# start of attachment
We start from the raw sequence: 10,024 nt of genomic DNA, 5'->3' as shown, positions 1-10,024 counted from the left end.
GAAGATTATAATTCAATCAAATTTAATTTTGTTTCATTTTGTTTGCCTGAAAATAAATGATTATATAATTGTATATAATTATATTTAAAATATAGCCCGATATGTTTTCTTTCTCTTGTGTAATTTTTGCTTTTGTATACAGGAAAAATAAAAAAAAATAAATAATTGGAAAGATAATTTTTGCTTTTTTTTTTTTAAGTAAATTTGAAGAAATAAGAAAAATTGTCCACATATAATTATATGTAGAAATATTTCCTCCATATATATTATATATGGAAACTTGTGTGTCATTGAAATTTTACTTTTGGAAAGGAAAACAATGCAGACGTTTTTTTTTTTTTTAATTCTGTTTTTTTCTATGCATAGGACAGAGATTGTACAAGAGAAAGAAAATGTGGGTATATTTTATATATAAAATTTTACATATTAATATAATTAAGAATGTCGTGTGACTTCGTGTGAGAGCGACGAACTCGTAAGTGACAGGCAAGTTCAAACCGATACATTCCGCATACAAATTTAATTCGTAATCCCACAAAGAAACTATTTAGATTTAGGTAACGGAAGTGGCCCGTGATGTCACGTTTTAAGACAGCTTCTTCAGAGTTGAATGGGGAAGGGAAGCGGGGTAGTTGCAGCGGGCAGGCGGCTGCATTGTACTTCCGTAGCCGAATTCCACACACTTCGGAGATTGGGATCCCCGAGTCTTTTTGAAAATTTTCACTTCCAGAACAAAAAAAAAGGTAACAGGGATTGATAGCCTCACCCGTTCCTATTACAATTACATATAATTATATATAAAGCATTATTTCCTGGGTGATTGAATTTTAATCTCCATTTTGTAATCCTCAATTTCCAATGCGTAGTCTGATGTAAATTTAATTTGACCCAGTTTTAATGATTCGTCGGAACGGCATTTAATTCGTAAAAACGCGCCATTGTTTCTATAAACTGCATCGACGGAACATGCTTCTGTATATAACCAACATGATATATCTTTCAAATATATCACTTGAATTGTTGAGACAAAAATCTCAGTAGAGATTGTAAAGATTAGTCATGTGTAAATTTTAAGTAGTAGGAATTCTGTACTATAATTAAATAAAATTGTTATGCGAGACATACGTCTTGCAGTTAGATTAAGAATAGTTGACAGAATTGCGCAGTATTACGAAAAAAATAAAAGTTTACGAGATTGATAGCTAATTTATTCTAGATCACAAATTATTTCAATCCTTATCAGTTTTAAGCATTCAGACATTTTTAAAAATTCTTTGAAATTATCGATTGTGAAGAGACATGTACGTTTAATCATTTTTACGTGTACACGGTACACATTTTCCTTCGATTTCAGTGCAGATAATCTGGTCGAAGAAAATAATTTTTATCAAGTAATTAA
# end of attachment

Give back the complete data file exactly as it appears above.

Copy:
We start from the raw sequence: 10,024 nt of genomic DNA, 5'->3' as shown, positions 1-10,024 counted from the left end.
GAAGATTATAATTCAATCAAATTTAATTTTGTTTCATTTTGTTTGCCTGAAAATAAATGATTATATAATTGTATATAATTATATTTAAAATATAGCCCGATATGTTTTCTTTCTCTTGTGTAATTTTTGCTTTTGTATACAGGAAAAATAAAAAAAAATAAATAATTGGAAAGATAATTTTTGCTTTTTTTTTTTTAAGTAAATTTGAAGAAATAAGAAAAATTGTCCACATATAATTATATGTAGAAATATTTCCTCCATATATATTATATATGGAAACTTGTGTGTCATTGAAATTTTACTTTTGGAAAGGAAAACAATGCAGACGTTTTTTTTTTTTTTAATTCTGTTTTTTTCTATGCATAGGACAGAGATTGTACAAGAGAAAGAAAATGTGGGTATATTTTATATATAAAATTTTACATATTAATATAATTAAGAATGTCGTGTGACTTCGTGTGAGAGCGACGAACTCGTAAGTGACAGGCAAGTTCAAACCGATACATTCCGCATACAAATTTAATTCGTAATCCCACAAAGAAACTATTTAGATTTAGGTAACGGAAGTGGCCCGTGATGTCACGTTTTAAGACAGCTTCTTCAGAGTTGAATGGGGAAGGGAAGCGGGGTAGTTGCAGCGGGCAGGCGGCTGCATTGTACTTCCGTAGCCGAATTCCACACACTTCGGAGATTGGGATCCCCGAGTCTTTTTGAAAATTTTCACTTCCAGAACAAAAAAAAAGGTAACAGGGATTGATAGCCTCACCCGTTCCTATTACAATTACATATAATTATATATAAAGCATTATTTCCTGGGTGATTGAATTTTAATCTCCATTTTGTAATCCTCAATTTCCAATGCGTAGTCTGATGTAAATTTAATTTGACCCAGTTTTAATGATTCGTCGGAACGGCATTTAATTCGTAAAAACGCGCCATTGTTTCTATAAACTGCATCGACGGAACATGCTTCTGTATATAACCAACATGATATATCTTTCAAATATATCACTTGAATTGTTGAGACAAAAATCTCAGTAGAGATTGTAAAGATTAGTCATGTGTAAATTTTAAGTAGTAGGAATTCTGTACTATAATTAAATAAAATTGTTATGCGAGACATACGTCTTGCAGTTAGATTAAGAATAGTTGACAGAATTGCGCAGTATTACGAAAAAAATAAAAGTTTACGAGATTGATAGCTAATTTATTCTAGATCACAAATTATTTCAATCCTTATCAGTTTTAAGCATTCAGACATTTTTAAAAATTCTTTGAAATTATCGATTGTGAAGAGACATGTACGTTTAATCATTTTTACGTGTACACGGTACACATTTTCCTTCGATTTCAGTGCAGATAATCTGGTCGAAGAAAATAATTTTTATCAAGTAATTAA